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Report shows mixed compliance with Great Lakes pact

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A five-year agreement among the states and Canadian provinces in the Great Lakes region to protect water resources has hit its half-way point.

The National Wildlife Federation released a report yesterday assessing how well the states are doing in meeting the goals of the Great Lakes compact.

It says all eight states adjoining the lakes have missed at least one deadline for improving water conservation and efficiency. But some have made more progress than others. Martha Foley has more.

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Sara Gosman, author of the report, said the Compact is supposed to prevent water diversions and excessive water withdrawals from the Lakes.    

Each state should have created a water conservation program to start regulating water usage by now, Gosman said, but New York’s program is still awaiting Governor Cuomo’s signature.

"Because the state waited for that process, the state does not have a conservation program in place," she said. "And the deadline for that program to be in place was 2010.  So, one of the things that I discuss in the report is that New York needs to move fast now to get its conservation program in place."

Gosman said the guidelines in the New York program are consistent with the spirit and letter of the Great Lakes compact but some of the other states aren’t doing as well: Ohio’s standards are much less rigorous than New York’s and that could affect New York directly.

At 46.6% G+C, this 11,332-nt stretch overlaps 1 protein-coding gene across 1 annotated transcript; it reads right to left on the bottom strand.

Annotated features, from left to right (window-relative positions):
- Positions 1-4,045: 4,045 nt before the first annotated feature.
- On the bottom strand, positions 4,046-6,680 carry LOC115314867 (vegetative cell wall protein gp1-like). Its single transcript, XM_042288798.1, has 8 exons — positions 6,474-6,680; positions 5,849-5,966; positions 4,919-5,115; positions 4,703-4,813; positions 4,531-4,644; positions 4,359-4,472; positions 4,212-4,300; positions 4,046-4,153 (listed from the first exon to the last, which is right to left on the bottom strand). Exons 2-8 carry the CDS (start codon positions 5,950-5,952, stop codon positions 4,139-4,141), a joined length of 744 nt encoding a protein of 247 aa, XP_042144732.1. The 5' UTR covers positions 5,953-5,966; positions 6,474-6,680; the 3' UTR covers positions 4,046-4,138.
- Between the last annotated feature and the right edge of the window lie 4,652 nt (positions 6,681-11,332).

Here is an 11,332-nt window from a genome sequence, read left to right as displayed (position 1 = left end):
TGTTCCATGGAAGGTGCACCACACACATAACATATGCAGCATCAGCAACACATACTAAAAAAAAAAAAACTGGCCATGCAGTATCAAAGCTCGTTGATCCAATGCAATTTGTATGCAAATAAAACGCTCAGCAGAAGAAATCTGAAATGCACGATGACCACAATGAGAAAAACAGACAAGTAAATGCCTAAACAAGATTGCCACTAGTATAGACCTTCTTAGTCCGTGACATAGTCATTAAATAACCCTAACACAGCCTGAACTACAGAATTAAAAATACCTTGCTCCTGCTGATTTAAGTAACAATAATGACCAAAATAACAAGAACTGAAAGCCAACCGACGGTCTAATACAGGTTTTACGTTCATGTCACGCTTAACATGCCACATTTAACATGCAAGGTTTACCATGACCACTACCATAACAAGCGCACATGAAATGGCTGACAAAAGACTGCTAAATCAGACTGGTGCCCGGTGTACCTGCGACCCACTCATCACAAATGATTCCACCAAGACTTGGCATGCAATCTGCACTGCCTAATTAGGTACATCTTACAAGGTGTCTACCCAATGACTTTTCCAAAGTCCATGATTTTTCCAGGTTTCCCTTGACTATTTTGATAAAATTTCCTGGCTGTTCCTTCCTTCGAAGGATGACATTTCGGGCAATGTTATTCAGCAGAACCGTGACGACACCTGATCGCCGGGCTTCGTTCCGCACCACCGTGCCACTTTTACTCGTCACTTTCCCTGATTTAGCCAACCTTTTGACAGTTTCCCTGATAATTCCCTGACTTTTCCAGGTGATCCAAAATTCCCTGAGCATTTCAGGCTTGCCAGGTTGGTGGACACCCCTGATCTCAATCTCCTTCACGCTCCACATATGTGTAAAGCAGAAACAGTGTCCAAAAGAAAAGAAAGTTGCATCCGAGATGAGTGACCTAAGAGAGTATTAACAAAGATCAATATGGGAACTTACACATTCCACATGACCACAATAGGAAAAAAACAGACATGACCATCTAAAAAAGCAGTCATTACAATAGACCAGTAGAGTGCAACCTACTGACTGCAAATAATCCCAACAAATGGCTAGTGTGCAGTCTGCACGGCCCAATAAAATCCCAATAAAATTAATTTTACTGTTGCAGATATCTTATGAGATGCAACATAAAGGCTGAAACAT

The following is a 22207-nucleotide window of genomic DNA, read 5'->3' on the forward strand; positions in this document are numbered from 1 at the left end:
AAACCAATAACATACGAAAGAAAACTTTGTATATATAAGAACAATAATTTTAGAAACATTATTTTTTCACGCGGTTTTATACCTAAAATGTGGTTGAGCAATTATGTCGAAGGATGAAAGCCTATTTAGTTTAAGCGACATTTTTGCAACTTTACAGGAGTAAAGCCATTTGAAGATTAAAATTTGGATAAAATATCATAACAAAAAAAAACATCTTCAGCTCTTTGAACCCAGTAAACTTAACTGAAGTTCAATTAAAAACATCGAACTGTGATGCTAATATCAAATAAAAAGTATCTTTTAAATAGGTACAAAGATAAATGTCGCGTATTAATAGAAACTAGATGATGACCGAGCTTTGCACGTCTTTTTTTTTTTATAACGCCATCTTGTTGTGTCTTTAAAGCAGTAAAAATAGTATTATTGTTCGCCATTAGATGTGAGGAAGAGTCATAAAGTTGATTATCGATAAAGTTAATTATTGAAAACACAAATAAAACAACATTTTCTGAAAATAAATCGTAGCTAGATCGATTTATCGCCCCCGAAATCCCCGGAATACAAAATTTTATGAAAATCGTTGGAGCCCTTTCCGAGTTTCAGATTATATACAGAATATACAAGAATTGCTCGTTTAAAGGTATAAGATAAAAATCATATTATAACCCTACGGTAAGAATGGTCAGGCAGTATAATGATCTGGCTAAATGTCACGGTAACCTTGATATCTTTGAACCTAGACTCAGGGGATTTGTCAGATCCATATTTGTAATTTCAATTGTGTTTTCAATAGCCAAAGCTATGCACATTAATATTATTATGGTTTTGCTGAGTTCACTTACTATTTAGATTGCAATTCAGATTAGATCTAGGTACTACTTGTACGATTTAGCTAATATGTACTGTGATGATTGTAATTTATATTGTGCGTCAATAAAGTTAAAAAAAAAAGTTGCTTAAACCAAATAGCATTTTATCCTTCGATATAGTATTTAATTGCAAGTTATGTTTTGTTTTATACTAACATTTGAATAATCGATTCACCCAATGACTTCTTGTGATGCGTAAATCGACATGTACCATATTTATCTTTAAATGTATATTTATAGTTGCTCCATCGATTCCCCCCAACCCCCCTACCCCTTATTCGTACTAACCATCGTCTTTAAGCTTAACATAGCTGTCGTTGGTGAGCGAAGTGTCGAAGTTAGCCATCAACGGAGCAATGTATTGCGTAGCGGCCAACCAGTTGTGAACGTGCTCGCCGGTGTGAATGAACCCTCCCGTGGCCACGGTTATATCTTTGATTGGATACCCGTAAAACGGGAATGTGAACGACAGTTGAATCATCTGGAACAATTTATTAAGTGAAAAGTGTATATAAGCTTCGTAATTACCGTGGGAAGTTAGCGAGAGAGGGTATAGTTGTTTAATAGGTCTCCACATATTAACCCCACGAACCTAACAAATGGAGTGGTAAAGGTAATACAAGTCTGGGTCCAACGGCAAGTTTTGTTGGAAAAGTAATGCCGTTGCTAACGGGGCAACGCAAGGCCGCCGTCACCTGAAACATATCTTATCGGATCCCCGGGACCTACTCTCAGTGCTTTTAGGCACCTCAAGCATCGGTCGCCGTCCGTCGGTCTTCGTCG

Kristy Meyer is with the Ohio Environmental Council.  She says the Lake Erie shoreline in Ohio is already clogged with algae blooms, and northern New Yorkers should be concerned about Ohio’s lax standards.

"As we see more and more withdrawals that are uncontrolled in Ohio, it could mean more harmful algal blooms coming down your way," Meyer said. "It could also mean less water for your hydropower and so forth."

The National Wildlife Federation said other states could sue Ohio to force compliance with the Compact.  She says otherwise one state could affect the environment and economy of the entire region.

New York plans to regulate water withdrawals of 100-thousand gallons per day or more.  Gosman says Ohio, on the other hand, has flouted the Compact. It plans to allow usage of five million gallons a day before regulating.

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